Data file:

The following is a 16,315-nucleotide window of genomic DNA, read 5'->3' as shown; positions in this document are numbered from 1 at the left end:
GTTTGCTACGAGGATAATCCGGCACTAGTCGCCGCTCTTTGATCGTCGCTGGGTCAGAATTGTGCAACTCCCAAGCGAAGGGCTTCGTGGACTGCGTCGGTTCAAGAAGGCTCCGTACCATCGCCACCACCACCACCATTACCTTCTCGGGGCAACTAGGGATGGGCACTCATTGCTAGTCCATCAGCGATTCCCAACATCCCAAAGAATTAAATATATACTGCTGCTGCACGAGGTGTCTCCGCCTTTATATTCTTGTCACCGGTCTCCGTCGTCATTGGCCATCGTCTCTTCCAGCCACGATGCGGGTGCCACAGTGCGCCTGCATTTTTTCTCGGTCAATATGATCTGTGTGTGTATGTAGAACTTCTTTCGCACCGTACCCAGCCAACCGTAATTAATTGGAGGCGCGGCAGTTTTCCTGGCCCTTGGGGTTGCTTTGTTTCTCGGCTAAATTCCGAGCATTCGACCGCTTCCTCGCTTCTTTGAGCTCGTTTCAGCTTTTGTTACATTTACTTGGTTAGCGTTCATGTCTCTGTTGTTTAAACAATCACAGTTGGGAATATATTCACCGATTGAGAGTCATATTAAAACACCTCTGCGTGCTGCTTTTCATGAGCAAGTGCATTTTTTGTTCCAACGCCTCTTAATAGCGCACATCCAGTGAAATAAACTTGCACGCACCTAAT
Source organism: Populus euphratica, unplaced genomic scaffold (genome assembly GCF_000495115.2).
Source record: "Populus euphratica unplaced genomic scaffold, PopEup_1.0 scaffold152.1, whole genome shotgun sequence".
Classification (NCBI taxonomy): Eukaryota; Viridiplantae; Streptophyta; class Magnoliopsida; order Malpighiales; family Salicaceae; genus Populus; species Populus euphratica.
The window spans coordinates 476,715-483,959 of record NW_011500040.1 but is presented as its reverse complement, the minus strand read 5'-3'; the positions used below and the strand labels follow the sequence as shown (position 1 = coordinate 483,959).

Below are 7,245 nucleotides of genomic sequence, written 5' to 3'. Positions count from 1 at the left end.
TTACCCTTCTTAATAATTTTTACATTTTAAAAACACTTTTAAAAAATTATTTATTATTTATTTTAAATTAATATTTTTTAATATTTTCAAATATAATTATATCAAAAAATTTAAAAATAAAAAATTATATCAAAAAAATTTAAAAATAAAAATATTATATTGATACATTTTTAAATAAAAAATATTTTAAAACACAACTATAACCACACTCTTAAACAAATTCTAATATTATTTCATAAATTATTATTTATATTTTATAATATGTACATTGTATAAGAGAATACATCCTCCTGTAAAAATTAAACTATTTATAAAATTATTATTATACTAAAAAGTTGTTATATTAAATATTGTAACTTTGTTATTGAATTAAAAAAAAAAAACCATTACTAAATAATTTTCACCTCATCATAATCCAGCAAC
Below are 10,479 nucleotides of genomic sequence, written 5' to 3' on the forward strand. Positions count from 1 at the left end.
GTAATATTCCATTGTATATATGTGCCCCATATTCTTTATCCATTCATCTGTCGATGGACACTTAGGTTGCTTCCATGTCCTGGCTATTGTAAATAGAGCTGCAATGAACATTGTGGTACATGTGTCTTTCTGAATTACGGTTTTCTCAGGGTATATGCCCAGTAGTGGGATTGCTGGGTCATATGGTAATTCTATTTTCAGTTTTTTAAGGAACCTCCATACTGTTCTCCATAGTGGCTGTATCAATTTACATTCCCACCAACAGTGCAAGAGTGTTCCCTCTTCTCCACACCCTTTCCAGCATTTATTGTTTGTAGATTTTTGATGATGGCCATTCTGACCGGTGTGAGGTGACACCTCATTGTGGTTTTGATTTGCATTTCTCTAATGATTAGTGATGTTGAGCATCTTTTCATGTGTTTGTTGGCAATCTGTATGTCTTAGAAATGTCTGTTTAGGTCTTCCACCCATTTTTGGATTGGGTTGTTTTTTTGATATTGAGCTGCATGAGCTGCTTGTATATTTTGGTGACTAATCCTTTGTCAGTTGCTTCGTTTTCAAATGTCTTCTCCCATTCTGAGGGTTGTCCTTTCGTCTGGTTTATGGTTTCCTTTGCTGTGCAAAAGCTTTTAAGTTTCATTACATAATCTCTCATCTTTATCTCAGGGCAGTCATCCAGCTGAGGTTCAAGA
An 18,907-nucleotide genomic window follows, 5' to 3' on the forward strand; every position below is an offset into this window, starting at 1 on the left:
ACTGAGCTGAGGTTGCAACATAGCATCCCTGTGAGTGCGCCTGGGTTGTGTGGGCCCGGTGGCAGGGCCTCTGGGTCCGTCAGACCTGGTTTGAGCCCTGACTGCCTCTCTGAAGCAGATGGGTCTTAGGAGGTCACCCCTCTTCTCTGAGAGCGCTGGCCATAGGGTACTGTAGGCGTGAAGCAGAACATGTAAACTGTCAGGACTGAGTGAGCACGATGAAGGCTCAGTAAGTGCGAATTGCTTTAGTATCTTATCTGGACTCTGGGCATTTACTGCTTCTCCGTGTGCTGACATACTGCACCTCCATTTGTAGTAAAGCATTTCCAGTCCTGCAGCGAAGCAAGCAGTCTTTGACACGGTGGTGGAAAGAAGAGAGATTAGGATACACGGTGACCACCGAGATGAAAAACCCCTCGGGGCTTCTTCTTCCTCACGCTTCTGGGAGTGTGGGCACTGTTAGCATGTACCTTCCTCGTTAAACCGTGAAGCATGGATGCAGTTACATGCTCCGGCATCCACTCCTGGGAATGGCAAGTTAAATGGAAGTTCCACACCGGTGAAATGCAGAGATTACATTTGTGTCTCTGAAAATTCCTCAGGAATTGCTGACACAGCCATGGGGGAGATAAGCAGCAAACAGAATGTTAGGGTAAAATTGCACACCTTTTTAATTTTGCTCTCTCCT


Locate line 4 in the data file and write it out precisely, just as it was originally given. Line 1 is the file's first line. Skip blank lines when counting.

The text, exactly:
Source record: "Populus euphratica unplaced genomic scaffold, PopEup_1.0 scaffold152.1, whole genome shotgun sequence".